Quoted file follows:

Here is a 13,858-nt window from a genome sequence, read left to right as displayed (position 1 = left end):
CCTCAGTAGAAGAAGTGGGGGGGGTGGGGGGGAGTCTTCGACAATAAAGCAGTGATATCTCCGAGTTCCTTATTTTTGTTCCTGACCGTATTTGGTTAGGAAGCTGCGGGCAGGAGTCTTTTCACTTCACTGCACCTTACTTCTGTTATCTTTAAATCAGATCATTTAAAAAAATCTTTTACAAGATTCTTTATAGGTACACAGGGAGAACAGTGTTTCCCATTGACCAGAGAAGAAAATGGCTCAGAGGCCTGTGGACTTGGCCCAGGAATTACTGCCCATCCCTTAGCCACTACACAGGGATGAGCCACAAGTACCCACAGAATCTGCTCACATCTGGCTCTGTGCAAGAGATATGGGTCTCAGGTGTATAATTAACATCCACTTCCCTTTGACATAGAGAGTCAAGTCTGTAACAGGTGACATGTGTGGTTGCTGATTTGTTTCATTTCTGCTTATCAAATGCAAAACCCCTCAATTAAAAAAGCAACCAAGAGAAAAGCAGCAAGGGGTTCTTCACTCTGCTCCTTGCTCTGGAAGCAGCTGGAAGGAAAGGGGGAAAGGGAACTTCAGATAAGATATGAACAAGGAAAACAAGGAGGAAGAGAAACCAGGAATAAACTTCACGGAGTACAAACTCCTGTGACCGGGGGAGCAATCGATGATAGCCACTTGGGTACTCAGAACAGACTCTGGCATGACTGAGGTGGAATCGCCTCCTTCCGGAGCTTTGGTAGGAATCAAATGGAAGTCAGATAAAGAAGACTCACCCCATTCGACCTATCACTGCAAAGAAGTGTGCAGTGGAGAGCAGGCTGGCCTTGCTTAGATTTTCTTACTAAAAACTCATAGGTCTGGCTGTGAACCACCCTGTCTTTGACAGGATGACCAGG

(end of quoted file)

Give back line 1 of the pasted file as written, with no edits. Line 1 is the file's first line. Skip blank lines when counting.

Here is a 13,858-nt window from a genome sequence, read left to right as displayed (position 1 = left end):